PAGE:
Moving into 2017 at the Windsor Workers’ Education Centre

January 5, 2017|Posted in: Uncategorised

Greetings and Happy New Year!

The Windsor Workers’ Education Centre (WWEC) was initiated by faculty and students in the Labour Studies Program at the University of Windsor in February, 2007. In 2008 that group acquired our current space at 328 Pelissier St.

The centre relied on paid memberships and individual/institutional donations and was able to produce pamphlets on employment law, set up a phone referral service, organize direct actions and publicity campaigns, meet with workers on a variety of workplace problems, and conduct workshops on the Employment Standards Act.

In 2013 we applied for and received a three year $216,000 Ontario Trillium Foundation grant which enabled us to hire a full time volunteer outreach coordinator who could more effectively carry out the work mentioned above. We were very successful with outreach, building community alliances with other non profit organizations such as Windsor Women Working with Immigrant Women and the YMCA Settlement office. We made contact with a greater number of workers who are women of colour employed in the non-union factories and greenhouse operations. As well, we increased the production and distribution of pamphlets and information sheets in multiple languages. The grant ended in September, 2016.

WWEC Received the 2016 Gary L Parent Activist Award Community Partner along with other honourees. WWEC president Paul Chislett is 5th from left

Over the three years of the grant we brought in dozens of students from St Clair College and the Volunteer Internship Program (VIP) at the University of Windsor to conduct workshops, produce literature, and promote the centre. The centre also hosts a no fee Forms Clinic operated by the St Clair College Para-Legal program, where a licensed Para-legal supervises students as they assist drop in clients filling out any manner of documents and forms.

The centre occupies a unique niche in the city core where we not only speak with workers on workplace issues, but we also have been in contact with the newest refugee arrivals as they seek to gain employment and are at risk of exploitation because of language barriers and intense pressure to find work. As well, the large community of women of colour have told us of routine occurrences of bullying, harassment, sexism, and racism in workplaces. We know a great deal of organizing needs to be done to confront these challenges.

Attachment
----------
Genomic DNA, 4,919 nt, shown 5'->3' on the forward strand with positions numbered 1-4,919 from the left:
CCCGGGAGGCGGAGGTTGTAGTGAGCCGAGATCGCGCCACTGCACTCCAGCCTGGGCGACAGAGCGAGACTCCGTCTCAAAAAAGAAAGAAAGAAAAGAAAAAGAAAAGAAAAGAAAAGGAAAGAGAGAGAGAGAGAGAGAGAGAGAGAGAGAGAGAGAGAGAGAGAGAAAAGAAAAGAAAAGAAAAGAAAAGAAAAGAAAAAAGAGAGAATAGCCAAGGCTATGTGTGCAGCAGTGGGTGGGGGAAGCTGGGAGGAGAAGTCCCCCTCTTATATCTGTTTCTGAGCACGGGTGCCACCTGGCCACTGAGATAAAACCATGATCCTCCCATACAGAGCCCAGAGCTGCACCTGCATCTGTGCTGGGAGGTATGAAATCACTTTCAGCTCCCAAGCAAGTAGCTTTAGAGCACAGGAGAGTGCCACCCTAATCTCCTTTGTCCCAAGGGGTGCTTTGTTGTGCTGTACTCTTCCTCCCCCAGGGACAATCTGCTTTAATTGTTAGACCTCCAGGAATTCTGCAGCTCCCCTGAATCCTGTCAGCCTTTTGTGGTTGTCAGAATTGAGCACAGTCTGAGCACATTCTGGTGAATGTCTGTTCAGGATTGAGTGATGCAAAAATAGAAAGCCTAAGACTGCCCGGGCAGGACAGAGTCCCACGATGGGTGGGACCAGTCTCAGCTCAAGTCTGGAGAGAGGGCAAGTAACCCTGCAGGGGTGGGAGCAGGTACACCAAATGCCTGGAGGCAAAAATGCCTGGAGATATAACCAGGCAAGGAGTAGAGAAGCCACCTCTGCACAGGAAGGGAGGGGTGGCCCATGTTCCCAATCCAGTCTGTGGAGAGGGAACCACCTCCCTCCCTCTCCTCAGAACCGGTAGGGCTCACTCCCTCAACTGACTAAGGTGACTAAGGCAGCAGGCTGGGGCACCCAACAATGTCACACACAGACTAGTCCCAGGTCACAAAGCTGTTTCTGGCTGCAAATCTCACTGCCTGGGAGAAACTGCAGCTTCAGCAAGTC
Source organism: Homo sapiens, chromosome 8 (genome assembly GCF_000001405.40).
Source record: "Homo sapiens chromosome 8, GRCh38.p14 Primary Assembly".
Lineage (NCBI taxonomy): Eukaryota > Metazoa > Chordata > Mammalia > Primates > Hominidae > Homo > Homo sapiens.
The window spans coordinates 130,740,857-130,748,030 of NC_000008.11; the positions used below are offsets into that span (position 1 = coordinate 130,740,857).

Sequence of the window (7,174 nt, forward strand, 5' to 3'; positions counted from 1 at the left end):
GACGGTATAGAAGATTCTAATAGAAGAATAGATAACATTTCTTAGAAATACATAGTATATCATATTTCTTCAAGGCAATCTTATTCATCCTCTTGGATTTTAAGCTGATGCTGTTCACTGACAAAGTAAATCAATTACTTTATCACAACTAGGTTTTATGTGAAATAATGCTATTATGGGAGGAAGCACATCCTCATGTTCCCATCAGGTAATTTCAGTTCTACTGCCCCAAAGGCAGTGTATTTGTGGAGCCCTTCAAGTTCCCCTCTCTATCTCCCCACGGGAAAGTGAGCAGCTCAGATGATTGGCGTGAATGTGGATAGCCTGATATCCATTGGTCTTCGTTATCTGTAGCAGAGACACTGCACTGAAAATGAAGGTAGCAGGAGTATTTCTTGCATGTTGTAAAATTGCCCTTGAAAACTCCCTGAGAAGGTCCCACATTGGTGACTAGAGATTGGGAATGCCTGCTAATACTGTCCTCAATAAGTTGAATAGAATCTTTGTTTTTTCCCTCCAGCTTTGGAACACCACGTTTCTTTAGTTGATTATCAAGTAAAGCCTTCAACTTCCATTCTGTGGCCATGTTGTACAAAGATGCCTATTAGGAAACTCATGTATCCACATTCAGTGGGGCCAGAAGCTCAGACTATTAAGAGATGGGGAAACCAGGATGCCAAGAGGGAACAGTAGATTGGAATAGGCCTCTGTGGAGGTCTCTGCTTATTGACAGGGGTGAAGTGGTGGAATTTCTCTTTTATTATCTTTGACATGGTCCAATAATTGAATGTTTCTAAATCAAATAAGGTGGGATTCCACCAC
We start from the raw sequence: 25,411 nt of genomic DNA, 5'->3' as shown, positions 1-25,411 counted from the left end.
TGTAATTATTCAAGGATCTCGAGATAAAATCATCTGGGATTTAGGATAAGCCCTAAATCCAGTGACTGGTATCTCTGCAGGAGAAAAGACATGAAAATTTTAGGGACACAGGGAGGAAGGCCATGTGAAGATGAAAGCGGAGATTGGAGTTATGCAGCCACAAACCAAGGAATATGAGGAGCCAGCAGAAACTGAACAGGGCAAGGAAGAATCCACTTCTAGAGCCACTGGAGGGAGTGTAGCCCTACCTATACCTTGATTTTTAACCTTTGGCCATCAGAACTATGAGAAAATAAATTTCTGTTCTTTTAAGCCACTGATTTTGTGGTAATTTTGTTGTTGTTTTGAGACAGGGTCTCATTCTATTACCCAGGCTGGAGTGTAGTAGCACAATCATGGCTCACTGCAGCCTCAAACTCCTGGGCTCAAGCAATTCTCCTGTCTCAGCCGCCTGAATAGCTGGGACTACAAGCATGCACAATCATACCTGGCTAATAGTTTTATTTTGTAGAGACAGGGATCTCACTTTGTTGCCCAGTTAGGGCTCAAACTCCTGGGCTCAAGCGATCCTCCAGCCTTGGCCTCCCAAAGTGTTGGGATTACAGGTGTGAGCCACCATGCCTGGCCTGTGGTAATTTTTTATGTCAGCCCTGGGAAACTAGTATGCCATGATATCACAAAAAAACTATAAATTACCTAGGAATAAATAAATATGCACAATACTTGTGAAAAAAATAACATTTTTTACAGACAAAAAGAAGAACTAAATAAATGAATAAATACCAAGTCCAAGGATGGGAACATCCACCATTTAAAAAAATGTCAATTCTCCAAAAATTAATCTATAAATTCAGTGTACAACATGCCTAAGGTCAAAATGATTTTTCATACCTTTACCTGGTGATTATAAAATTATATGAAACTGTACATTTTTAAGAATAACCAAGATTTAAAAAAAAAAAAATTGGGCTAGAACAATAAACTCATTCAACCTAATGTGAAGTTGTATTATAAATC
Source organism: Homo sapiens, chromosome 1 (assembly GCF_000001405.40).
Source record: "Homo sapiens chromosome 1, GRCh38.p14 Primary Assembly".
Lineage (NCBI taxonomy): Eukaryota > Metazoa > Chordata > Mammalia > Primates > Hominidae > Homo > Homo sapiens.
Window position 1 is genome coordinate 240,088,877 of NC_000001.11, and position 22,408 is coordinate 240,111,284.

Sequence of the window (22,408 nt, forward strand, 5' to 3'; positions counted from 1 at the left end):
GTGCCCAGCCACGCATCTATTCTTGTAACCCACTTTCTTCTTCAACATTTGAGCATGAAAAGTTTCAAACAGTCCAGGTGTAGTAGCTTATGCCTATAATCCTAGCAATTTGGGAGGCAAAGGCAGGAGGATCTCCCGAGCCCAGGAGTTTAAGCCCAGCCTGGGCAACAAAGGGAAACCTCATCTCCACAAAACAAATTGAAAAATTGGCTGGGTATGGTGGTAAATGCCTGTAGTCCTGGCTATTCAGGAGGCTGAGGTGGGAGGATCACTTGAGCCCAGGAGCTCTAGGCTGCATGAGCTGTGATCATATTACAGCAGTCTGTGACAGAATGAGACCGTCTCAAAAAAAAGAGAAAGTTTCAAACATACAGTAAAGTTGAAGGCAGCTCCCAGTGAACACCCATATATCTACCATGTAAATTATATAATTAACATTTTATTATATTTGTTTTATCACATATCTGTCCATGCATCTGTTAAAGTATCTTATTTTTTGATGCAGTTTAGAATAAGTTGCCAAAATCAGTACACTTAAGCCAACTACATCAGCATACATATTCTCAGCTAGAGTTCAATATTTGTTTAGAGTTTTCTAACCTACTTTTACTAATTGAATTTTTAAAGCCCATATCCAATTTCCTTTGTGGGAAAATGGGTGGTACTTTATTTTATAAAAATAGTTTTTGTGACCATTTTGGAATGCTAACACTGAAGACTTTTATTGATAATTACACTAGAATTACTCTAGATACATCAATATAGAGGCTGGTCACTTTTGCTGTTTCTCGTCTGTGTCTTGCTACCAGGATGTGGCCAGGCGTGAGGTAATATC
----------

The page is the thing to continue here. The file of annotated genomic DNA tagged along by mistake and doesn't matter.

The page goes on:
In 2012, film maker Min Sook Lee filmed a segmentof the  documentary Migrant Dreams at the centre during a meeting of temporary foreign workers from Jamaica and Tunisia with Justicia for Migrant Workers.  Lee is 2nd from right with workers from Indonesia at the Windsor International Film Fest, Nov. 2016.

As we continue to do the work outlined above we believe a workers’ education centre should be involved in the development of worker cooperatives so that workers can democratically control their own enterprises. Over the past summer the centre hosted a sewing collective where women learned skills necessary to run a sewing cooperative. As a result, we need more space and we are working on further grant writing toward this goal. We hope to have a self-sustaining funding model for the centre where several different but related activities are going on: the continuing work with issues presented by non-union workers, the worker run sewing collective that pays workers and makes a surplus that could sustain the centre, and research into worker coops and the effects of automation on workers.

Women’s sewing Collective is a promising start to developing a worker co-operative

As we stand now, our monthly operating costs are approximately $1400.00. We have a group working on grant making and fundraising. Our Volunteer Outreach Coordinator continues to come in on a volunteer basis. To help us maintain our work and expand, we are reaching out to you for tax deductible donations in any amount. Individual memberships payable monthly are available and can be set up for pre-authorized debit as well. Please also consider joining WWEC as a volunteer member.

WWEC held monthly potlucks during the summer and fall.

I hope this brief synopsis shows that the centre is necessary and that we are working on a self-sustaining funding model. Your contribution will help us get there.

You can easily make a donation through Paypal using the Donate button on the right of the main page.

In Solidarity & on behalf of the Board of Directors,

Paul Chislett

Board president WWEC, member at large Social Justice Windsor District Labour Council, host of campus community radio program The ShakeUp on CJAM 99.1FM